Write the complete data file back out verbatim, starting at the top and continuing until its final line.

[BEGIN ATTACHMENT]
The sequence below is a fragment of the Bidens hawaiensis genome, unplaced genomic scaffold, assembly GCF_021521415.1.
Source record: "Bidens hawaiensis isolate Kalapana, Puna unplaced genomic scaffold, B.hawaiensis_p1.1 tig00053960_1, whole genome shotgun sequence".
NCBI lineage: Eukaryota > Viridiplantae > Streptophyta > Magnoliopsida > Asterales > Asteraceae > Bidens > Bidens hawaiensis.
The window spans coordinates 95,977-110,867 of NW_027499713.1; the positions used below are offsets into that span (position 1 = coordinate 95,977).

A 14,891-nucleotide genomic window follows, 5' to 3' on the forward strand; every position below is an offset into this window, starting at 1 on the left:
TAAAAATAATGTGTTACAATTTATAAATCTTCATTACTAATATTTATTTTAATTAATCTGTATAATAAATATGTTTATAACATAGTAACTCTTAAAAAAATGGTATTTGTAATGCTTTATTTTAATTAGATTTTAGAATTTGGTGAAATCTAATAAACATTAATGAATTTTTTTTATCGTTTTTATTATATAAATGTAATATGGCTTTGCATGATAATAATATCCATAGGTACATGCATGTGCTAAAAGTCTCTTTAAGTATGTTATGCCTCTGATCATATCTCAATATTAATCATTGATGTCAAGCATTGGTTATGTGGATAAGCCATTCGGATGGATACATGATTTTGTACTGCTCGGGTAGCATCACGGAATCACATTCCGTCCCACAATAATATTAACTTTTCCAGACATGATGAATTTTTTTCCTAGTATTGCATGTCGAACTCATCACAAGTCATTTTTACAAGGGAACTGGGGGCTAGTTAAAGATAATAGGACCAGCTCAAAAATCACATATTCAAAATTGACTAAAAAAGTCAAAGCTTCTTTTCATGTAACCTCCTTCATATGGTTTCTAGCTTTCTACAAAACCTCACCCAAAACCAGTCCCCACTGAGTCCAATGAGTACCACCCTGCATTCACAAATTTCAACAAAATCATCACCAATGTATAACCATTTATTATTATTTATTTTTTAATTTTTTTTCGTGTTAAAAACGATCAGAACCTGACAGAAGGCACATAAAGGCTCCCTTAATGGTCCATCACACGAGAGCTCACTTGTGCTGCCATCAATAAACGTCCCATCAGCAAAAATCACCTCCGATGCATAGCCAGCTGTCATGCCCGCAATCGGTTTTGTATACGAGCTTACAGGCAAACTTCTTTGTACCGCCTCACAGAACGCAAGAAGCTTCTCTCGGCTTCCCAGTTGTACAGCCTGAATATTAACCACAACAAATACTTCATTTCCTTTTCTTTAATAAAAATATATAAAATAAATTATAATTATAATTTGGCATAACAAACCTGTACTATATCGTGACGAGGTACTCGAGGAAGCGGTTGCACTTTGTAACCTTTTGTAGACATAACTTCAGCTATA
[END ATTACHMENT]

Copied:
The sequence below is a fragment of the Bidens hawaiensis genome, unplaced genomic scaffold, assembly GCF_021521415.1.
Source record: "Bidens hawaiensis isolate Kalapana, Puna unplaced genomic scaffold, B.hawaiensis_p1.1 tig00053960_1, whole genome shotgun sequence".
NCBI lineage: Eukaryota > Viridiplantae > Streptophyta > Magnoliopsida > Asterales > Asteraceae > Bidens > Bidens hawaiensis.
The window spans coordinates 95,977-110,867 of NW_027499713.1; the positions used below are offsets into that span (position 1 = coordinate 95,977).

A 14,891-nucleotide genomic window follows, 5' to 3' on the forward strand; every position below is an offset into this window, starting at 1 on the left:
TAAAAATAATGTGTTACAATTTATAAATCTTCATTACTAATATTTATTTTAATTAATCTGTATAATAAATATGTTTATAACATAGTAACTCTTAAAAAAATGGTATTTGTAATGCTTTATTTTAATTAGATTTTAGAATTTGGTGAAATCTAATAAACATTAATGAATTTTTTTTATCGTTTTTATTATATAAATGTAATATGGCTTTGCATGATAATAATATCCATAGGTACATGCATGTGCTAAAAGTCTCTTTAAGTATGTTATGCCTCTGATCATATCTCAATATTAATCATTGATGTCAAGCATTGGTTATGTGGATAAGCCATTCGGATGGATACATGATTTTGTACTGCTCGGGTAGCATCACGGAATCACATTCCGTCCCACAATAATATTAACTTTTCCAGACATGATGAATTTTTTTCCTAGTATTGCATGTCGAACTCATCACAAGTCATTTTTACAAGGGAACTGGGGGCTAGTTAAAGATAATAGGACCAGCTCAAAAATCACATATTCAAAATTGACTAAAAAAGTCAAAGCTTCTTTTCATGTAACCTCCTTCATATGGTTTCTAGCTTTCTACAAAACCTCACCCAAAACCAGTCCCCACTGAGTCCAATGAGTACCACCCTGCATTCACAAATTTCAACAAAATCATCACCAATGTATAACCATTTATTATTATTTATTTTTTAATTTTTTTTCGTGTTAAAAACGATCAGAACCTGACAGAAGGCACATAAAGGCTCCCTTAATGGTCCATCACACGAGAGCTCACTTGTGCTGCCATCAATAAACGTCCCATCAGCAAAAATCACCTCCGATGCATAGCCAGCTGTCATGCCCGCAATCGGTTTTGTATACGAGCTTACAGGCAAACTTCTTTGTACCGCCTCACAGAACGCAAGAAGCTTCTCTCGGCTTCCCAGTTGTACAGCCTGAATATTAACCACAACAAATACTTCATTTCCTTTTCTTTAATAAAAATATATAAAATAAATTATAATTATAATTTGGCATAACAAACCTGTACTATATCGTGACGAGGTACTCGAGGAAGCGGTTGCACTTTGTAACCTTTTGTAGACATAACTTCAGCTATA